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Einstein Discusses Socialism

Professor Einstein has submitted to be interviewed by the "New Leader." In their usual extravagance of style, they speak of him as "the maker of an universe"; quoting Bernard Shaw they say “he is one of the eight greatest men in the world, the men who were makers of universes.” Is this the modern method of creating new gods? Are we to blame Einstein and the other seven for all the rottenness in the universe of to-day? After all language should express truth, and there is a wide difference between making a universe and explaining aspects of it.

On the other hand, Einstein cannot be held responsible for the pompous exaggeration of the "New Leader.” Possibly he sees the fraudulent nature of their propaganda, but is unwilling to commit himself to a scientifically reasoned socialism which would shock a ruling class that is daily according him high honours. Charles Darwin found himself similarly placed when his biological theory of evolution made the Adam and Eve story look silly. His concern was the acquirement of knowledge for the human race, and when freethinkers and Christians engaged in an embittered controversy, he covered himself by remarking that the Christian could accept the new explanation of the world and still keep his god, who breathed into a dead world the spirit of evolution that works without further interference on his part.

The parallel between Einstein and Darwin is not quite perfect. In Darwin’s day practically the whole ruling-class was ranged on the side of the clergy and against the freethinkers. If Darwin had expressed sympathy with their outlook he would have been socially ostracised. To-day a party that sometimes calls itself socialist is actually governing the country and the "New Leader" is a weekly organ of the party whose members are carrying on the business of government in the interest of the ruling-class. Consequently Professor Einstein has nothing to fear as a result of association with the Labour Party.

No one, to-day, is afraid to call himself a socialist, because in the minds of most people the name is associated with a government that is, in the capitalist sense, just as respectable, orthodox and even conservative as any of its predecessors.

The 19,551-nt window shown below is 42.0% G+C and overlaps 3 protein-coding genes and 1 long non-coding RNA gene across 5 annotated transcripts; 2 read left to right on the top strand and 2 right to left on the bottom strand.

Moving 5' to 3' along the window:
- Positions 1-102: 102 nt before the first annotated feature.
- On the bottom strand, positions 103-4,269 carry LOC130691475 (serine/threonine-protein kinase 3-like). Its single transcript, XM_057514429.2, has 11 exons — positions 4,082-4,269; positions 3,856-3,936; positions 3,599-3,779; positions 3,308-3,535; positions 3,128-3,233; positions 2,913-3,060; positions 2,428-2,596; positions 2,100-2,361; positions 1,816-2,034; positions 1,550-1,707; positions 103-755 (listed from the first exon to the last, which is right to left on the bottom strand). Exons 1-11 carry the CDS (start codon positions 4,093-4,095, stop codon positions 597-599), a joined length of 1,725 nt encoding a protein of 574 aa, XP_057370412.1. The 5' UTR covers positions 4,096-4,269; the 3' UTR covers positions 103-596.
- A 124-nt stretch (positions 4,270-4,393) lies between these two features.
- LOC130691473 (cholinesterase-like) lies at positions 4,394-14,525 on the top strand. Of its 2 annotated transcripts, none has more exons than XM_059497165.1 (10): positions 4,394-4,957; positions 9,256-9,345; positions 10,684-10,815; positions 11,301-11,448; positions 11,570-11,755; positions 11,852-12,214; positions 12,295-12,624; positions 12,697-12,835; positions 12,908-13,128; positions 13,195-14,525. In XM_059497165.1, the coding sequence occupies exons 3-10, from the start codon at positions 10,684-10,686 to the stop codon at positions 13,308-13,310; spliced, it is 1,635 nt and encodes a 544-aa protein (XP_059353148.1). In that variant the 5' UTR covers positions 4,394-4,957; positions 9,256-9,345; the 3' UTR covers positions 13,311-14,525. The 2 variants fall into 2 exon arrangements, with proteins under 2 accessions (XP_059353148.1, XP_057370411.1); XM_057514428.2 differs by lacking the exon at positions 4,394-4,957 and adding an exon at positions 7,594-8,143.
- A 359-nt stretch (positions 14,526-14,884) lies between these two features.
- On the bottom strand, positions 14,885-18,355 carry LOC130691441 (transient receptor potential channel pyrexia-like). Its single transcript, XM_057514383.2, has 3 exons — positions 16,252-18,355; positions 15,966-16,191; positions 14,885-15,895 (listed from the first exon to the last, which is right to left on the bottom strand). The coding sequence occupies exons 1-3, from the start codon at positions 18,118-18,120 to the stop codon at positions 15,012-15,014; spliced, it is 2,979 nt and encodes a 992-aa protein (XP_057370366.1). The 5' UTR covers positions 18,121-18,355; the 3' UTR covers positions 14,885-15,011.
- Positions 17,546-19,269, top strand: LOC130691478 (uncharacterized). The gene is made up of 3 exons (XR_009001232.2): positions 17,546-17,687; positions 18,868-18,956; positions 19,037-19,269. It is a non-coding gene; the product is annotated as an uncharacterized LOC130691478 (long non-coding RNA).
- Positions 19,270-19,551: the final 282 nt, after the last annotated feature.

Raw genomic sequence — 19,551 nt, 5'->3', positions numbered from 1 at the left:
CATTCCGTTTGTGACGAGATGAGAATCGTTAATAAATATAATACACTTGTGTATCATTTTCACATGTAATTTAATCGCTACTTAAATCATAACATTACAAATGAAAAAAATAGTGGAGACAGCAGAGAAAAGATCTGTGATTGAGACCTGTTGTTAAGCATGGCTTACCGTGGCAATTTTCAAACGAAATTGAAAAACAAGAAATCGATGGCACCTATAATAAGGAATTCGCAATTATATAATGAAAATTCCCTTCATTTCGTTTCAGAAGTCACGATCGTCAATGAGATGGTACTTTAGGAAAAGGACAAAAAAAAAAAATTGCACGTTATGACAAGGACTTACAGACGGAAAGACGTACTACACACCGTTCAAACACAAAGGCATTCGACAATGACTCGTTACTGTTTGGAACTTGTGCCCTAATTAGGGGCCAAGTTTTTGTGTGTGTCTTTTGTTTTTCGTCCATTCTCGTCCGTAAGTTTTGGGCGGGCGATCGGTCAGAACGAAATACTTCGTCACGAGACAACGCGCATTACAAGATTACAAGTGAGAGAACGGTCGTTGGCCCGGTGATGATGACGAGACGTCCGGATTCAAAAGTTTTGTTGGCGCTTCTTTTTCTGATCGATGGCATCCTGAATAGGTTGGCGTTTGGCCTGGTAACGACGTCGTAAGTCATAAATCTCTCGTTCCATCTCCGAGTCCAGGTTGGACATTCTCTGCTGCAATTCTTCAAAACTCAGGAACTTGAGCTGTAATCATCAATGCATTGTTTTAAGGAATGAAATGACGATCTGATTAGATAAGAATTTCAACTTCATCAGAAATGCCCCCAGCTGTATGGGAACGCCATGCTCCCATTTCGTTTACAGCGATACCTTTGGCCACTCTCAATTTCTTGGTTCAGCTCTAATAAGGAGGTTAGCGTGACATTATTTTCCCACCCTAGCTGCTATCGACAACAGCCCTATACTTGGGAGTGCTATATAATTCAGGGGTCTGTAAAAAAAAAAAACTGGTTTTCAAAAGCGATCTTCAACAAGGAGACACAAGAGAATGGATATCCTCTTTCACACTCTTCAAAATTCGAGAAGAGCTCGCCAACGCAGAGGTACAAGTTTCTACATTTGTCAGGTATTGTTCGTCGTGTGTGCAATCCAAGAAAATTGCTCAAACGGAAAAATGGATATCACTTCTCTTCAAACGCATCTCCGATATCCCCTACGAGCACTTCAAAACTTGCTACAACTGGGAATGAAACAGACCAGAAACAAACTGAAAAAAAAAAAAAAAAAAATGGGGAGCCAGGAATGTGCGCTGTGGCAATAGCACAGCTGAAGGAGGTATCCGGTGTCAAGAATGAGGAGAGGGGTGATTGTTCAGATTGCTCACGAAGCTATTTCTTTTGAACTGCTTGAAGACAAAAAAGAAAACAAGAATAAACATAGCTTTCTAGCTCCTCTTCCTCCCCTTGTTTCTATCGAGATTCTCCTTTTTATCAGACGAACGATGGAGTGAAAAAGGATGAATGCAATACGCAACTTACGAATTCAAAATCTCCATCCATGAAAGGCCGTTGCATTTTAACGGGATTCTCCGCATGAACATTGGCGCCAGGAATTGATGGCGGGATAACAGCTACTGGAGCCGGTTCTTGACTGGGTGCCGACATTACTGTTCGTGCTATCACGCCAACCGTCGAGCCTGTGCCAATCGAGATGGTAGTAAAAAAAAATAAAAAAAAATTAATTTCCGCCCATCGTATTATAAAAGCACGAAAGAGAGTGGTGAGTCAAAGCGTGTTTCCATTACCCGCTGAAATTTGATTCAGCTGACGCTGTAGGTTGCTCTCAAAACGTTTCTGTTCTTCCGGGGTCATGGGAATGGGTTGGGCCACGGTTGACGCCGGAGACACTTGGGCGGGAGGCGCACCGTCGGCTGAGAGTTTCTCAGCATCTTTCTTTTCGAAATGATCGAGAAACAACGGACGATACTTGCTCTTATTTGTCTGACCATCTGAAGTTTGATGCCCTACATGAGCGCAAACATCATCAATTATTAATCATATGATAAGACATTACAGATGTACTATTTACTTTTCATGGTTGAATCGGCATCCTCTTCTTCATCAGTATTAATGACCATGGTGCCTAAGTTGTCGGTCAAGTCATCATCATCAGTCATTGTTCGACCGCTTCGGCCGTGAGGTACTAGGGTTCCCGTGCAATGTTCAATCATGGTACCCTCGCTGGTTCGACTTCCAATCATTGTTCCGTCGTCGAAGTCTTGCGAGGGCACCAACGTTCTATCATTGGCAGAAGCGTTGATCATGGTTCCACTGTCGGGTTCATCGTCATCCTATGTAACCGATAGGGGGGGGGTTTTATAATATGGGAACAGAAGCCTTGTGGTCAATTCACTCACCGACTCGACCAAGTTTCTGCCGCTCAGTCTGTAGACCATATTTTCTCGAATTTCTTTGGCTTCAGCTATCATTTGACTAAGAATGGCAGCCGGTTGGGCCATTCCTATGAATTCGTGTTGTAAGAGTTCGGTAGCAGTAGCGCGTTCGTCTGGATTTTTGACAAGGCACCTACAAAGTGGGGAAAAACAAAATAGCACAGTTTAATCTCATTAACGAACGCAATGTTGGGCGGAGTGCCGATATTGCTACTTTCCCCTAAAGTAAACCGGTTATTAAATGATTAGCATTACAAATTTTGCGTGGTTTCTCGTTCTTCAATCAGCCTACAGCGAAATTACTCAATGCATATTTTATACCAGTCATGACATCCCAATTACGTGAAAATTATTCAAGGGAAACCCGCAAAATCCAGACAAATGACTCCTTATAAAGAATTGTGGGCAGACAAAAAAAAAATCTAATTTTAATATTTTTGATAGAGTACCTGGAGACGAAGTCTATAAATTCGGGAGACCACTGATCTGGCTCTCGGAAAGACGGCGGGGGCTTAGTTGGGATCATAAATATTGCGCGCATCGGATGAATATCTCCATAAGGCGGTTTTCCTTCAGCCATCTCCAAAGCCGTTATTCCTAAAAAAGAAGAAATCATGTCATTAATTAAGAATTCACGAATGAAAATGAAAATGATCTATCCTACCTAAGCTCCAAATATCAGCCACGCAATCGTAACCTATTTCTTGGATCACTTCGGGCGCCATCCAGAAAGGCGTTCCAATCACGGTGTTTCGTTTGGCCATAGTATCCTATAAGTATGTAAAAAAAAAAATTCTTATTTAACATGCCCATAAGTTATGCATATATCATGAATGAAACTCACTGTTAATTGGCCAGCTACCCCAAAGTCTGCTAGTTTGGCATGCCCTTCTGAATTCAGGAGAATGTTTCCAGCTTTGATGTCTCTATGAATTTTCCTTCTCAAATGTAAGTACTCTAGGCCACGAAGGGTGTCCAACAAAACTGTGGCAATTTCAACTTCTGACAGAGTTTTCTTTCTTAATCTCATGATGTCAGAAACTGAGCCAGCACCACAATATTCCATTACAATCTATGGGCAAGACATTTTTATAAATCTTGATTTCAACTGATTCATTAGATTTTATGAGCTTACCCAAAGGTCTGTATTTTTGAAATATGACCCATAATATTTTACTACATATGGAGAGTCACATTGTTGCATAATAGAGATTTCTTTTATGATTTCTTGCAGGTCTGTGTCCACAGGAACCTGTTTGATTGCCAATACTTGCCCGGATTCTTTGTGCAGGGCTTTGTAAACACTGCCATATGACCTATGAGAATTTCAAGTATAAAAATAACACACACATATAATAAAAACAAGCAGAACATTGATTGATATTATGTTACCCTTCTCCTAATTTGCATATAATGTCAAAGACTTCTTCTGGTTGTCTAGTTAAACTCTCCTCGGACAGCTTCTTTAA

Consequently there is nothing remarkable in the fact that Einstein finds himself politically in agreement with the Labour Party and the "New Leader," for the Labour Party is not antagonistic to the capitalist system of society.

Professor Einstein agreed to answer certain questions put by a representative of the "New Leader.” The first question was:

    "What in your view is likely to be the influence of scientific discovery on social progress?"

His answer was (“New Leader" 7th Nov.):

    "The effect of the progress of science is to liberate human beings from sheer muscular effort and thus to render possible the participation of everyone in the social and intellectual life of the human race." (Our italics.)

Note the cautious phrasing of the portion in italics. Participation is rendered possible, but no suggestion of its becoming a certainty. He did not even tell the "New Leader" that it rests with the working-class to make it a certainty.

The next question, "as to whether or not the influence of scientific discovery would give capitalism a new era of greater stability and power,” failed to draw the Professor, who dexterously intimated “that it was not sufficiently clear what conception of capitalism was in the mind of the questioner."

Evidently the Professor is aware of the confusion that is characteristic of the "New Leader" when it attempts to explain social systems, either present or future. His refusal to be drawn compelled the ”New Leader" to put an alternative question, which reads:

    "Whether or not the enormous extension of human power over natural resources is likely to compel the abandonment of concentrated private ownership and control of industrial processes and their substitution by forms of communal ownership and control?"

Einstein’s reply was :

    "Science has furnished us with little information on this subject. The experience of history is, however, to the effect that an ever-increasing number of economic organisations have become public property or have been placed under public control. The concentration of large-scale industry which is an economic necessity brings about the imposition of public control."

The “New Leader" heralds this reply as "support for the socialist case for public control of industry,” a glaring example of their confusion over the term socialism. Public control means nationalisation, or collective control by the capitalist class, as we see it in the Post Office. The case for socialism is the case for a system of society where all the means of wealth-production and distribution are owned by the people and controlled democratically by them for their mutual benefit.